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Old July 23rd, 2013, 01:43 PM
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"Recommended" meant that was the hotel that was currently spending money advertising on Travelocity!

But you're right about the 'last minute' bookings. I get calls all the time from people thinking that if they wait till the very last minute to book a cruise that they'll get a huge discount on the price. It's just ain't so anymore. I also remember about 20 years ago when cruise lines would offer huge upgrades - you could pay for an inside cabin and get a balcony. That was their way back then of encouraging bookings instead of lowering prices. Trying to get the same results as today, but with different techniques.

People are always asking me when is the best time to book and I always give them the same answer; as soon as possible! Don't wait because the price right now could very well be the best price offered. If the price goes up, you're protected (unless of course they have to raise taxes or add a fuel supplement). But if the price goes down, most of the time we can get the reduction without any problems. Plus, if you wait, the stateroom you were most interested in may not be available. And this is extremely important if you need something special, like a cabin for a family, connecting staterooms, a suite, or a handicap accessible stateroom.

Earlier this year I had a couple call me and wanted a junior suite. I gave them the price and offered to put a suite on a complimentary hold while they considered it. They declined and when they called back two days later, the price had gone up $300 per person.

And if you wait until the last minute to book, not only could the price go up and stateroom availability no longer be there, but the price of airfare has definitely gone up. Plus, it's makes it more difficult to plan your time away from home and/or work.

You get all the advantages when booking early and none of the disadvantages.

Back in the day when I was the only breadwinner in our family of 5 and working 3 jobs, taking vacations required alot of pre-planning, especially when figuring out how to pay for it all. We would plan at least a year ahead of time, figure out where we were going, how we were going to get there, and how much it was going to cost. I would then set up a bi-weekly payroll deduction to go into a savings account so that when we went, it was all paid for and we didn't have to come home to a mountain of credit card debt. (I was in the mind that if I didn't have the money to pay for it ahead of time, we didn't buy it, except in the case of an emergency, so we could keep ourselves away from huge debt.)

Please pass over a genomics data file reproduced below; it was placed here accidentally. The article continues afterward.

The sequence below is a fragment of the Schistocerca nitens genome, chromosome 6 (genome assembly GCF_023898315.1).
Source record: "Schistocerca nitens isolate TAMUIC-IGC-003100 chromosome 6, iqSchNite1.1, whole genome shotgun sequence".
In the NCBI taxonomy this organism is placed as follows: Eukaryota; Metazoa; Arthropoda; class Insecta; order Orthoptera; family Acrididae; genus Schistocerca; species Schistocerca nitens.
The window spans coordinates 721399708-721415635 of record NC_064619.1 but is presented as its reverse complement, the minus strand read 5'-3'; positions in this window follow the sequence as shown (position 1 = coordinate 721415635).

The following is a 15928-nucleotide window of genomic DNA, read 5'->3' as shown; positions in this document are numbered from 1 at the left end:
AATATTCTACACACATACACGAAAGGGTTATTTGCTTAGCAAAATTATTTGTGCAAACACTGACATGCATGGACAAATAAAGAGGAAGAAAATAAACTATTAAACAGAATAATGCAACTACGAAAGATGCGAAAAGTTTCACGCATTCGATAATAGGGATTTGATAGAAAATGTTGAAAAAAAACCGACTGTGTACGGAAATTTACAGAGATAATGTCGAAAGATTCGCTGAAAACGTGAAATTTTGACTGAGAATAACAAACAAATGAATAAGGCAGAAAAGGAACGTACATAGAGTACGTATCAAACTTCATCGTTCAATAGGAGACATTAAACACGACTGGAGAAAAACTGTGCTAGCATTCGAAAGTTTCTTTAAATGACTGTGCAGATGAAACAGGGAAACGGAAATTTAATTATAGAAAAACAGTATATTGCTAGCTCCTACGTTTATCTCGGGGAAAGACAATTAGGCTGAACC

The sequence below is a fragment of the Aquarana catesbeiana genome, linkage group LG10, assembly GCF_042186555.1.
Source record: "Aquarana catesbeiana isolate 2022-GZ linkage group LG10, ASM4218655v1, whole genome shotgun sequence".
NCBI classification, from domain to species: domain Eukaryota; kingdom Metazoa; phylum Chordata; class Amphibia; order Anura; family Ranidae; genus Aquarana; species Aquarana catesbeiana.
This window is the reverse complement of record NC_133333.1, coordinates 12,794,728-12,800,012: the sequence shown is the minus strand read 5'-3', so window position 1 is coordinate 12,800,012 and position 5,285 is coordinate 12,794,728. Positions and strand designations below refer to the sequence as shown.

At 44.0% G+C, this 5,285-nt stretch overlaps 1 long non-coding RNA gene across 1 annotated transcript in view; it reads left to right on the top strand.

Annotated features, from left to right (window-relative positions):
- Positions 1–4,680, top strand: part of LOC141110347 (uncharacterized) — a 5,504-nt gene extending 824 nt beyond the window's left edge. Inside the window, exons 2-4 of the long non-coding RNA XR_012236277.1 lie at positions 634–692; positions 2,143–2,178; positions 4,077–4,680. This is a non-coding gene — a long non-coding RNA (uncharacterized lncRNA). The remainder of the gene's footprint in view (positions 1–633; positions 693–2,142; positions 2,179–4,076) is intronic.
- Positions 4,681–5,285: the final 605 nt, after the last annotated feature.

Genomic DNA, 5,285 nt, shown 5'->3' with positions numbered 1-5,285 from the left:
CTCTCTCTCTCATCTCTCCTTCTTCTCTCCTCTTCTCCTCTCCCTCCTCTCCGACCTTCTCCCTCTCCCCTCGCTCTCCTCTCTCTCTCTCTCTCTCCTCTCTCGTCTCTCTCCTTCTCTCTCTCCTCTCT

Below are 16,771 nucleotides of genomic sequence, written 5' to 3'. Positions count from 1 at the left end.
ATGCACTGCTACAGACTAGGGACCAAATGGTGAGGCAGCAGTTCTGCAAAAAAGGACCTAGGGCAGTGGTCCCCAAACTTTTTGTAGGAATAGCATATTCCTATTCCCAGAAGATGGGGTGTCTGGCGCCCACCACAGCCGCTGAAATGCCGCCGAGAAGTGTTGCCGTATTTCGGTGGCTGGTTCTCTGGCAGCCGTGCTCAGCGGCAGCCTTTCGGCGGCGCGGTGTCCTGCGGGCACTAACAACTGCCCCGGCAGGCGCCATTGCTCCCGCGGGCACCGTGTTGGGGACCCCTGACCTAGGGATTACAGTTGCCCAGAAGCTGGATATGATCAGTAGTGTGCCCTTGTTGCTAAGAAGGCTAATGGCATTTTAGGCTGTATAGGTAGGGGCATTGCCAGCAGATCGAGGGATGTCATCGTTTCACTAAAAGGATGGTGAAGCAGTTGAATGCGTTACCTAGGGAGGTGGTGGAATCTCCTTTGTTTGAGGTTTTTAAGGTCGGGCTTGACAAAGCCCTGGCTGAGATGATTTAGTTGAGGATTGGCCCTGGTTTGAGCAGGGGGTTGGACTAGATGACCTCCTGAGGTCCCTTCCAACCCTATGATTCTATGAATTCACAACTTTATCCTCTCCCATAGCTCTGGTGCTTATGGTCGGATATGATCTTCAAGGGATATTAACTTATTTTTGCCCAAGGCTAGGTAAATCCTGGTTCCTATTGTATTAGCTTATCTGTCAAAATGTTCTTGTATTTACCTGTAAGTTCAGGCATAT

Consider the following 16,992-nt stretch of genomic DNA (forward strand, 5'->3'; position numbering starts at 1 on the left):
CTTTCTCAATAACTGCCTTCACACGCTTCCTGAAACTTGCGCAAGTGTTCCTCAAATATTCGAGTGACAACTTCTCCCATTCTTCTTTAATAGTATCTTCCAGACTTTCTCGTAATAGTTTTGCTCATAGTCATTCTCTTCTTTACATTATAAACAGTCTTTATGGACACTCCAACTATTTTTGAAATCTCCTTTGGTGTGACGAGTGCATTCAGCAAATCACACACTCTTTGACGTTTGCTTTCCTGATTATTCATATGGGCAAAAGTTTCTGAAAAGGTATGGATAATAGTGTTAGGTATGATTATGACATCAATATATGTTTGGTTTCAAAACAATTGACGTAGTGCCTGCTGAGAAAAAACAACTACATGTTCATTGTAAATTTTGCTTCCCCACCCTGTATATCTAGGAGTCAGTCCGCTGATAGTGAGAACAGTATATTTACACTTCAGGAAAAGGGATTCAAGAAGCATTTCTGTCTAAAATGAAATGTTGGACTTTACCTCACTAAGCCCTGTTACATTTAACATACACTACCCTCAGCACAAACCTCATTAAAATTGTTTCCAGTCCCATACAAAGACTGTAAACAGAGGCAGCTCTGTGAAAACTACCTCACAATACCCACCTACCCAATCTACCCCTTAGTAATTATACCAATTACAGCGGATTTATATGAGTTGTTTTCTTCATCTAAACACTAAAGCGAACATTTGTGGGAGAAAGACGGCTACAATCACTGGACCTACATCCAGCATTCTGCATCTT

So I guess my desire to plan ahead of time came out of necessity. Luckily, today I don't have to do that and we can pick up and leave on a spur of the moment. (Don't know too many people who could have planned a 25-day Asian trip that included a 17-night cruise from Hong Kong to Beijing with only 2 weeks notice, but we did it.) Sometimes there is a big benefit of being empty-nesters!

But for families, pre-planning is a fact of life. Unfortunately, cruises and places popular for families know when school is out and they adjust their prices upwards to take advantage of the situation. So booking early is really the only way to go for them.

Pete
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Travel Agent/Cruise Specialist w/12 yrs exp and 47 Cruises on 11 cruise lines! Favorites: Paul Gauguin - Tahiti: Uniworld River Cruises - Europe; Celebrity Solstice-class ships; Holland America - 12-nights Baltics & Russia; RCCL - 14-nights Greek Isles, Turkey, & Croatia; Holland America - 14-day Alaskan cruisetour; 10-night Canada/New England cruise; 21 days Hawaii w/7-night NCL cruise; Oceania - 25 days in Asia; more than 3 months touring Europe by train. And many all-inclusive resorts!
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